Once a Trinity teacher, always a Trinity teacher
Classical Christian Education in Preschool, by Tricia Calderon
Tricia Calderon, a preschool teacher for 27 years at Trinity Christian School, writes her thoughts on classical Christian education from the perspective of a preschool teacher.
Tricia is a talented artist, and she began a new business adventure with her son starting this January. We will always remember Tricia's smile and are thankful to our Lord for blessing us with her talents. May God’s grace and favor shine on her! —Vicki Leong, Academic Dean
Preparing preschool students when teaching using developmentally appropriate practices is teaching with a classical pedagogy. At the preschool level, it’s not about teaching the Trivium—grammar, logic, and rhetoric—as it is in Kindergarten through high school. Rather, it is about meeting students where they're at and immersing them in what is true, good, and beautiful, setting the foundation on which to build the next level of knowledge. Preschoolers (3-5 years old) learn by doing. They are refining skills they have acquired in toddlerhood, and by helping them refine and build upon these skills, we are preparing our students not only for the next stage in their lives, but for a lifetime of learning.
For example, when we study honeybees, the students learn what is true about bees. New vocabulary, math and science concepts, and social skills are introduced and taught throughout the study. In particular, they learn about the honeybee’s body parts and their functions, such as the bees' life cycles, what they eat, where they live, what they make, how they work together, and if they have any enemies.
Next, when we make bees out of paper, we talk about how many legs, eyes, wings, stingers, and what each body part is used for. We build bee colonies out of blocks, paper, magnet tiles, or other available resources for our paper-made bees. The students begin to understand what is true about a honeybee and how intricate God has made this little insect.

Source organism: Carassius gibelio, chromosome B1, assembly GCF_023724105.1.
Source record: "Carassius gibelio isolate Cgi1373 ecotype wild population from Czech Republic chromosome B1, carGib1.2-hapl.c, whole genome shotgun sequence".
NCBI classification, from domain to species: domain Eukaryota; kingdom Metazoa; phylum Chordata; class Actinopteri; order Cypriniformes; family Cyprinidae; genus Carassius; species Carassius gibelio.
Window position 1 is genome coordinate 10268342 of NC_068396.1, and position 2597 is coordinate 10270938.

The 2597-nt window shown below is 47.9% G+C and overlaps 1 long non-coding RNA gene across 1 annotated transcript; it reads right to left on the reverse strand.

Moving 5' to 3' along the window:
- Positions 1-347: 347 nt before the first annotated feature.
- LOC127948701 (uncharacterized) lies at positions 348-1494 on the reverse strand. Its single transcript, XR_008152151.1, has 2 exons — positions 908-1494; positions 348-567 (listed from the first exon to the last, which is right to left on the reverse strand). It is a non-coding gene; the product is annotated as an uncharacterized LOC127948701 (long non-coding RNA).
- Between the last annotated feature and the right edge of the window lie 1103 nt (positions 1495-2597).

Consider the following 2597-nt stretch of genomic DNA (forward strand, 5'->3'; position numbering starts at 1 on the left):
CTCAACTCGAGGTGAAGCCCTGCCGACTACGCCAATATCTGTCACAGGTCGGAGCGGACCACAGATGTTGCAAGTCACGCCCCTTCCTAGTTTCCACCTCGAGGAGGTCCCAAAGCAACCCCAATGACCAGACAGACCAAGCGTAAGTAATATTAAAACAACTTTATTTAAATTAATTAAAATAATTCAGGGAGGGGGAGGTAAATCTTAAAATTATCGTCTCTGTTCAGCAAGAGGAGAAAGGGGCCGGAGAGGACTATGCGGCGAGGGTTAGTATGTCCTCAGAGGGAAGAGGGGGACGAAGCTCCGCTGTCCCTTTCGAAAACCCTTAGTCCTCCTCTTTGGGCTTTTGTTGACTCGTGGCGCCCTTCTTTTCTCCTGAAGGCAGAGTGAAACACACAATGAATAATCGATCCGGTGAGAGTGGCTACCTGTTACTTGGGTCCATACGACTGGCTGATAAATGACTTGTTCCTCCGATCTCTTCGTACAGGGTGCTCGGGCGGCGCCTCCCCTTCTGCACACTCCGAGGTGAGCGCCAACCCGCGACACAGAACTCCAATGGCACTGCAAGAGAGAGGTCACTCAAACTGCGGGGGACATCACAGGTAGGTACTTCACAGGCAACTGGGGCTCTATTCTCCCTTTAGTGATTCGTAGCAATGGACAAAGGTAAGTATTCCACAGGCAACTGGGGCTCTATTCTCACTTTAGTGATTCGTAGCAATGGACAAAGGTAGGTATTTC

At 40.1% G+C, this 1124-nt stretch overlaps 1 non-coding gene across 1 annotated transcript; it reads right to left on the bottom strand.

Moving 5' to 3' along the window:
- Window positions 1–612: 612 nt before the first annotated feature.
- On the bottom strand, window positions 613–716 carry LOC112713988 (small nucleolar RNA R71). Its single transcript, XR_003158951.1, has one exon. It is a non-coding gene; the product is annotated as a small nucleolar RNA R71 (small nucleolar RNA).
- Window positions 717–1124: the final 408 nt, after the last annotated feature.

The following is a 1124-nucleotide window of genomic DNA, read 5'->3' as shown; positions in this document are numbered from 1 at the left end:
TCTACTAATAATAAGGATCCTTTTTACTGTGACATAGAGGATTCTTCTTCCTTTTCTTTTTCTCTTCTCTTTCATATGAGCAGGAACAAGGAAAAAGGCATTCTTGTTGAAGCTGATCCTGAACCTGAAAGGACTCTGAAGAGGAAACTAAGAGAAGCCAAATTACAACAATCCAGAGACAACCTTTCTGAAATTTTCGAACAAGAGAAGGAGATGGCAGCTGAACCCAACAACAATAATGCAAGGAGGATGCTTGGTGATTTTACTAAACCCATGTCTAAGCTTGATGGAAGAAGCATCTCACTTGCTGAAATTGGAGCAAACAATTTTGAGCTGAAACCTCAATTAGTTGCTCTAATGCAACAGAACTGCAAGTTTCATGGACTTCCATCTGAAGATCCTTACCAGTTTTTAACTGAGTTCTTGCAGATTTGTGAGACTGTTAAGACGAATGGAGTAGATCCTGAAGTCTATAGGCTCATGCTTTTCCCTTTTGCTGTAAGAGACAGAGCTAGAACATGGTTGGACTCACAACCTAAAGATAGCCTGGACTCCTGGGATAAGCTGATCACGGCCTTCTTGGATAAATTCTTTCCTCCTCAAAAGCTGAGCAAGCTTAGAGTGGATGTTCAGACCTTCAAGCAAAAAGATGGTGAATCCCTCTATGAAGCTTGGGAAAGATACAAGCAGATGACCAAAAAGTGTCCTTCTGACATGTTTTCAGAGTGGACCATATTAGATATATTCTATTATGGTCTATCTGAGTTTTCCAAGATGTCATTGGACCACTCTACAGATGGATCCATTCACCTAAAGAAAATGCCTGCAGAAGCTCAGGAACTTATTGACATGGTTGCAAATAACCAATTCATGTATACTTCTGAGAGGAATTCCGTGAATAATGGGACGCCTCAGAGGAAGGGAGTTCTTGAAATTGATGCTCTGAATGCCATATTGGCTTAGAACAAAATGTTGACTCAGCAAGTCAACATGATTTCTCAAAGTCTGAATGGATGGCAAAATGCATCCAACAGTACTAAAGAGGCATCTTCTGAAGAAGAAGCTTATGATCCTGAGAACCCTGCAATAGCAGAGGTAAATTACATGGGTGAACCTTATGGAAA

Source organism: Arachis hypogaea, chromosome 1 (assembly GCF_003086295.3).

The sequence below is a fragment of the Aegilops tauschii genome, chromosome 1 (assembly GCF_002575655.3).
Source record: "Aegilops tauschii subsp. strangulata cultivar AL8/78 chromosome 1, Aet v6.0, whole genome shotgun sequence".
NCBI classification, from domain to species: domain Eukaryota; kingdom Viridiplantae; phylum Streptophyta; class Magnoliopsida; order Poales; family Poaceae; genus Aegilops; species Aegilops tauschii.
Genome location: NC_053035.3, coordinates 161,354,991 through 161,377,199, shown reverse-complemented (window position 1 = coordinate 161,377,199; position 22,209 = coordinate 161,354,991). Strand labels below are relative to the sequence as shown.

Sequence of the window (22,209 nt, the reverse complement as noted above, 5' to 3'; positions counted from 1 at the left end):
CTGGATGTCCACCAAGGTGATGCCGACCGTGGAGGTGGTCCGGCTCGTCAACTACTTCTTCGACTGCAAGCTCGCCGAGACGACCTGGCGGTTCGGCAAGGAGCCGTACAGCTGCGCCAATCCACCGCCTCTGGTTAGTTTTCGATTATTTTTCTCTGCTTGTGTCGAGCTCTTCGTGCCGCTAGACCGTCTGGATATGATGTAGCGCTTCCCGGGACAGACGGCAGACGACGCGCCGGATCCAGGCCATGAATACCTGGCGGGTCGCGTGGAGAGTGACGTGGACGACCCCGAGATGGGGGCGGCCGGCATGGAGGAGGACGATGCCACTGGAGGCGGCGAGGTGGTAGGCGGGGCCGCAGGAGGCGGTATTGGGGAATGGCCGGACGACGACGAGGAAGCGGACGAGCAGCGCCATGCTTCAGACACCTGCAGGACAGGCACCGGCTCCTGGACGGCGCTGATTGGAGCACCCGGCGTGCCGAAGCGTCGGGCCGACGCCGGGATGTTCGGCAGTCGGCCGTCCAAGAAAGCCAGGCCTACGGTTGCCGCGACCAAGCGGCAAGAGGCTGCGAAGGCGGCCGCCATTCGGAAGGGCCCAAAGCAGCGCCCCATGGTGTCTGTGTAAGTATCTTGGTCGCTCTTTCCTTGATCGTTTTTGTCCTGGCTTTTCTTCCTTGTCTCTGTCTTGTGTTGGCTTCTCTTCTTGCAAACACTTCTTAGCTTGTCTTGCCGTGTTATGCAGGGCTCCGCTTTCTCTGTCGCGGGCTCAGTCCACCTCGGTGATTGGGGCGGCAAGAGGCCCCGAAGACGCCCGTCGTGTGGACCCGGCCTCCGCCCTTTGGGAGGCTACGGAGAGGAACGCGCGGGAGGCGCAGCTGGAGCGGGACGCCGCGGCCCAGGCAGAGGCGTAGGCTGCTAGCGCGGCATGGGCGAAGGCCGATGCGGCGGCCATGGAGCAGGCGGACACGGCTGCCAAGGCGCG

Then we roleplay the lives of different honeybees. A nurse bee takes care of the bee larva, and each child acts out being both a larva and a nurse bee. They also act out worker bees, collecting pollen and nectar. Roleplaying aids in knowledge and understanding of the honeybee, and when we learn about other insects, students learn wisdom when they make a connection between what makes a honeybee an insect—how they're related to other bugs—using the vocabulary they have learned, such as that an insect has three body parts and six legs. We also discuss the differences and commonalities between other insects.
Using developmentally appropriate language and practices, we are teaching children to value what is true, good, and beautiful. We start where the children are at and build upon their experiences. By having the students learn through songs, books, art, role play, and repetition we begin the transition into the grammar stage of the Trivium. It is true, good and beautiful!
The Association of Classical Christian Schools (ACCS) just released their first movie about the classical Christian education movement! See the trailer below. You can now view the whole movie here, and you'll need to make a new account if you haven't already.
"Surely what a man does when he is taken off guard is the best evidence for what sort of man he is.”—C.S. Lewis
In a new podcast from the CiRCE Institute, "Brian Phillips is joined by Keith McCurdy, President and CEO of Total Life Counseling in Roanoke, Virginia. In addition to his over 30 years of counseling experience, Mr. McCurdy has spoken at the annual conferences for the Society for Classical Learning (SCL) and the Association of Christian and Classical Schools (ACCS). In this episode, Brian and Keith discuss the value of struggle, how hardship makes us stronger, and how those truths can us stronger, and how those truths can be applied by parents and teachers alike."
Find the podcast (episode is first in the list) on iTunes here.
By Peahi Kapepa, TCS parent
When deciding to send my daughter to Trinity Christian School, I was very attracted to the school as a whole. First, for the obvious reasons that the Bible is taught and prayer and Christ are woven throughout everything the students do from playtime to resolving conflicts and problems.
Now, three years later, I’ve learned about the Classical Christian approach and its benefits as a natural progression of education. At first, it sounded strange to me. When it comes to things that seem complicated and fancy, I assume that it’s something that it’s not. My skepticism was proven right and wrong. Right, by learning what Classical Christian education is, I realized it is relatively simple and a common-sense approach that has been shown over time. And wrong, in that the American public education system has strayed far from what was working for so long. The “new” progressive method has “dumbed down” the basics of how children are taught.